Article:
I’m not a Millennial. I will not work in your Start-Up or Corporate Office.
OR: Why I will continue to do what I want, even if it means I am poor for the rest of my life.
Are you seated comfortably? Great, let’s begin.
I have recently moved to Toronto. As such I have found myself back in the work force. A work force where nepotism brings you work, not your actual ability to perform exceptionally well at any given task.
I’ve still been putting my nose to the ground and I’ve been hunting hard. I’ve been able to get a plethora of interviews, but the outcome has been the same. I just couldn’t get a job in an “Millennial” job. It didn’t help that a complete lack of communication, and my own inability to decipher an email, resulted in the loss of the chance of acquiring a particular job.
Yet one of my biggest pet peeves is when there is a lack of communication from the other side. This is a huge turn off for me because if someone can’t take two minutes to send me an email, when we are so connected these days, then I just think — I’m obviously not worth your time, so you’re not worth mine.
After these two experiences happened, I realized — I actually didn’t give two shits.
It really wasn’t part of my life plan, I only thought it was because society told me it should be.
The first job chance was an interesting one.
I had arrived in Toronto and was scanning through Eventbrite. I always do this in any city I live in. It’s a good way to suss out the culture and find out what’s happening in the city. Of course it’s an even better way to meet new people.
So scanning on Eventbrite I found an open house to a Start-up. I started to get really excited because I liked the product and thought it was good idea and a pretty good “start-up”. (I’m starting to use the quotation marks here because it really wasn’t a start-up, it has several big contracts and has been around for seven years. The thing is, it was mostly full of developers and tech dudes, not an HR department, or you know, non-tech people).
I ended up checking out the website and saw that I could still apply for a job with them even if I didn’t think that I fit within the jobs that were posted. So I applied the day before the event. Next thing I knew I was having an informal interview with the VP of Business.
This was followed up with a phone interview a few days later.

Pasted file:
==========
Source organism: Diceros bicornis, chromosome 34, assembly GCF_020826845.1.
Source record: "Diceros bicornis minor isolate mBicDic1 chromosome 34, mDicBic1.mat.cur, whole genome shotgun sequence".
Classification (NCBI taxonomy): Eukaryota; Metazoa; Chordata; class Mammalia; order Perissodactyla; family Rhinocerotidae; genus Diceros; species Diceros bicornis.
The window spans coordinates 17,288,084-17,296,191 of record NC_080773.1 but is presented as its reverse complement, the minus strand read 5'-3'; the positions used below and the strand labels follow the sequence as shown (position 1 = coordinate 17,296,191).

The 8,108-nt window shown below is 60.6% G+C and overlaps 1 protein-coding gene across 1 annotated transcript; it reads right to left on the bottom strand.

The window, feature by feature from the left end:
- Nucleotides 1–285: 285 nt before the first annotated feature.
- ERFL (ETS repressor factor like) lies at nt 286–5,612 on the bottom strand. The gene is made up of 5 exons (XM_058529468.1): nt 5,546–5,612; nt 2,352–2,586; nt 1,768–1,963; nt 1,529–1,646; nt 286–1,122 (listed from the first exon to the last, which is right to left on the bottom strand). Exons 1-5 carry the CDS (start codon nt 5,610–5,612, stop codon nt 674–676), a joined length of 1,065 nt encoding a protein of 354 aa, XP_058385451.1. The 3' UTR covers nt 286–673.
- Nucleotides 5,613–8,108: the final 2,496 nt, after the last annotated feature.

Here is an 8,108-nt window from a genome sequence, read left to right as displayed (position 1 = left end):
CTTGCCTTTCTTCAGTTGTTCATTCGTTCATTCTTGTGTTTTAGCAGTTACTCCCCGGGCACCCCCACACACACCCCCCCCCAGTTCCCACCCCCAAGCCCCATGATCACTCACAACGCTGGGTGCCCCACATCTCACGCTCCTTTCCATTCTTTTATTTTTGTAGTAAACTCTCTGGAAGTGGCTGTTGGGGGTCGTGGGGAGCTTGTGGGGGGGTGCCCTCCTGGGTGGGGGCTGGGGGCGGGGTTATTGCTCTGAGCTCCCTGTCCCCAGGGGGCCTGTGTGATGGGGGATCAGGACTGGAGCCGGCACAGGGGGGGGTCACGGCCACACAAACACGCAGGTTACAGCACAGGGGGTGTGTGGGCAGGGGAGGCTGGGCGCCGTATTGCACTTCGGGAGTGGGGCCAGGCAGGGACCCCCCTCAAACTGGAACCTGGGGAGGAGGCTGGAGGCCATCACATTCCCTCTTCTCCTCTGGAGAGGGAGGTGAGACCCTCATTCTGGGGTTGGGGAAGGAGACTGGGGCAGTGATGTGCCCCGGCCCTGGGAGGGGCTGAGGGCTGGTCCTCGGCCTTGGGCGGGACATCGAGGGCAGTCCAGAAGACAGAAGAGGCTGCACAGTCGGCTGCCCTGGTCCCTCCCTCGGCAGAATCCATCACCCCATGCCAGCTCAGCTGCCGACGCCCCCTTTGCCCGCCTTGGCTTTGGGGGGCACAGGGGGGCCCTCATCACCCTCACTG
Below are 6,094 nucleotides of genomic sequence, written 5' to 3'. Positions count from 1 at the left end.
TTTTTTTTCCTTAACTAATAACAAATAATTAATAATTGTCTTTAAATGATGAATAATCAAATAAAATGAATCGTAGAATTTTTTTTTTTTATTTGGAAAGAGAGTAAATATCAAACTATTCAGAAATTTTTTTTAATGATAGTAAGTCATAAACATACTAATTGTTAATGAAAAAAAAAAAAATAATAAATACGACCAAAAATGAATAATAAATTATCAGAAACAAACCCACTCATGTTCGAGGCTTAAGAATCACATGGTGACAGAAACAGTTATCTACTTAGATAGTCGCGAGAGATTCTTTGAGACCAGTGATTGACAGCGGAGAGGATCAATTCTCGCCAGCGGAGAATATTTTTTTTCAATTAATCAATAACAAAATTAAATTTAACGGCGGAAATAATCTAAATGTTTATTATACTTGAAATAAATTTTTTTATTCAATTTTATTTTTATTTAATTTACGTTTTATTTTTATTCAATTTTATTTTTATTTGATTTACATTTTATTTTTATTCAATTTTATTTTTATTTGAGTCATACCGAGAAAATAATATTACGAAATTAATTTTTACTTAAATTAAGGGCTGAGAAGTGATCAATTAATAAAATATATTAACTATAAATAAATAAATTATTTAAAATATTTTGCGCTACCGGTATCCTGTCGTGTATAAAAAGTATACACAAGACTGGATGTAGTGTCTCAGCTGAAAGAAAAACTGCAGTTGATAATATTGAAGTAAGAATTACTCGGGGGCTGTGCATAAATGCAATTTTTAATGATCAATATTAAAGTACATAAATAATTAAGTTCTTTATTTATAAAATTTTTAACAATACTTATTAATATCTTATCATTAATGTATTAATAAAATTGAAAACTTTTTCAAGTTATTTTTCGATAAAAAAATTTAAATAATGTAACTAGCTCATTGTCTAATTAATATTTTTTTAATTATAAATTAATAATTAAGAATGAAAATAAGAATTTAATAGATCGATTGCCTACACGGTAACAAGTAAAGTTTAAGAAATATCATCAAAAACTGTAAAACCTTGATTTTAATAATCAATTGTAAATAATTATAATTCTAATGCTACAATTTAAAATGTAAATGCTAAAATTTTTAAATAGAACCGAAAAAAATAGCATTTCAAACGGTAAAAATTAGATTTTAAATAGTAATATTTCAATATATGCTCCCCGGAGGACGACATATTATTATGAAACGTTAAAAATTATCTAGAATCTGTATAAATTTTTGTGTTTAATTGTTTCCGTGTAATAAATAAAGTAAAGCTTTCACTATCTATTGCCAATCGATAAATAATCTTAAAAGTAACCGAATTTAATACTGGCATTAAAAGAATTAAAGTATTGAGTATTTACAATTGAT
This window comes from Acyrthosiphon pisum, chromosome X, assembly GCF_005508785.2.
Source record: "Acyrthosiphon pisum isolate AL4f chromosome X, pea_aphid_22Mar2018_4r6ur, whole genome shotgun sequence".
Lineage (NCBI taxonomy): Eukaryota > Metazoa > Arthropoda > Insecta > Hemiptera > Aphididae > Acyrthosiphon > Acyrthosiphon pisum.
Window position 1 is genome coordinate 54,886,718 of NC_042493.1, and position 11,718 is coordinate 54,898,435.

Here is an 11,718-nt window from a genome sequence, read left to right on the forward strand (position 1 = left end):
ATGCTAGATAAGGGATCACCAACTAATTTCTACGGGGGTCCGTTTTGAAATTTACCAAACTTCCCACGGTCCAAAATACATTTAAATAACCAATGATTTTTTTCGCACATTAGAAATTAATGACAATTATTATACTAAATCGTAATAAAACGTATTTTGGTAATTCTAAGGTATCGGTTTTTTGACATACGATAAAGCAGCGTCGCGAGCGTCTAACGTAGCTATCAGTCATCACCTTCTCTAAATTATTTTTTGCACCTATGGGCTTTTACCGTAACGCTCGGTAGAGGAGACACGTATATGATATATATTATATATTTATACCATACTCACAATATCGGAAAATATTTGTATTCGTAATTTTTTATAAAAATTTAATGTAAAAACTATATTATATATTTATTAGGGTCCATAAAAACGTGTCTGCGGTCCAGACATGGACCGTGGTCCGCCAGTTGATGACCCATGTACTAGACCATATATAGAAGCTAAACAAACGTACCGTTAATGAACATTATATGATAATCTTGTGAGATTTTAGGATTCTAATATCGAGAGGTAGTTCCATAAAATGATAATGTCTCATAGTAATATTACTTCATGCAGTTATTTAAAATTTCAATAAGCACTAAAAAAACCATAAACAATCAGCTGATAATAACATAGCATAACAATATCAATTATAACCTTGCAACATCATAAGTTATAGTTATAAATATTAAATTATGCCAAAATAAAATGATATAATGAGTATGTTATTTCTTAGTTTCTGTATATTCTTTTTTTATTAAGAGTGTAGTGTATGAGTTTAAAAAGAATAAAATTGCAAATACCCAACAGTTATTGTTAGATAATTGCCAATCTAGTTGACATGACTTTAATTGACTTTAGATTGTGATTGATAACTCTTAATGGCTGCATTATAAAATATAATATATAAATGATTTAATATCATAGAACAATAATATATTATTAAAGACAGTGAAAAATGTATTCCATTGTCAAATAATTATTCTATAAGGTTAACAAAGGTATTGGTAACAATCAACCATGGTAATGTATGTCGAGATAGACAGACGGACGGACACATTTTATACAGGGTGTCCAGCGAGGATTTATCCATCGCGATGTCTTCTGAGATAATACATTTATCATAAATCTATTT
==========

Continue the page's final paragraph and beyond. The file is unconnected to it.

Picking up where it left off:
I was told on the phone that the VP was out of town for a week, so I would hear back the following week when the Recruitment Agency hired by the Start-Up spoke with him.
I’ve highlighted this particular point for a reason. Understanding that the “start-up” had hired an outside agency worried me on two fronts.
- This wasn’t a company I would be working with, it was a “start-up”. The fact that they had hired an outside company told me there was no HR department. So if something went terribly wrong, would I be able to address it appropriately?
- The agency was a third party. So suddenly I was talking a go-between, not someone in the actual company. This was worrisome to me for one reason “loss of communication”. I felt suddenly like I could be playing telephone at any given moment, and we all know how that game ends.
So a week and a half went by and all I got was radio silence. I did the smart thing and emailed the recruiter. Just touching base, wondering what was happening. Silence.
I reached out again a week later, thinking to myself this would be the last time to see if I could get an answer. I knew already at this point that the chance of moving forward into another interview was non-existent, but I thought I would try anyways.
At this point I had already moved on anyways, but it was interesting to see when I got an email near the end of the month with a basic “I’m sorry I had not been in touch, but I wanted to be sure before emailing you about what (start-up) was doing, and it looks like they’ve signed on someone else”.
This hit me in two ways.
- I was angry as shit.
- I thought this was funny as hell.
Why? I was angry because basically I was a last resort to the company. If the other candidates fell through they would’ve considered me, even though it had already been a month and I had probably moved on. But I guess they thought I would be sitting by telephone just waiting to jump at the chance for working with this “AMAZING” start-up. Then I started to laugh and think it was funny because, hell, if I was person and thought that way about the boys I dated I am pretty sure that would classify me as an egotistical asshole.
So I realized that if this was the culture of the start-up, well frankly George, I don’t want a part of it!
Then the second job interview happened, and I realized that I didn’t care how much money I made, so long as I was happy in my life.
I got the phone call during an orientation I was doing for a restaurant job that had hired me that morning.
I had already picked up my first job as a tele-fundraiser with an organisation and had started my first week that, or was about to, afternoon. So getting the second job was icing on the cake for me. Being in Toronto less than a month I had secured a couple of jobs, maybe around minimum wage, but it was a good start. This way I could at least pay my bills.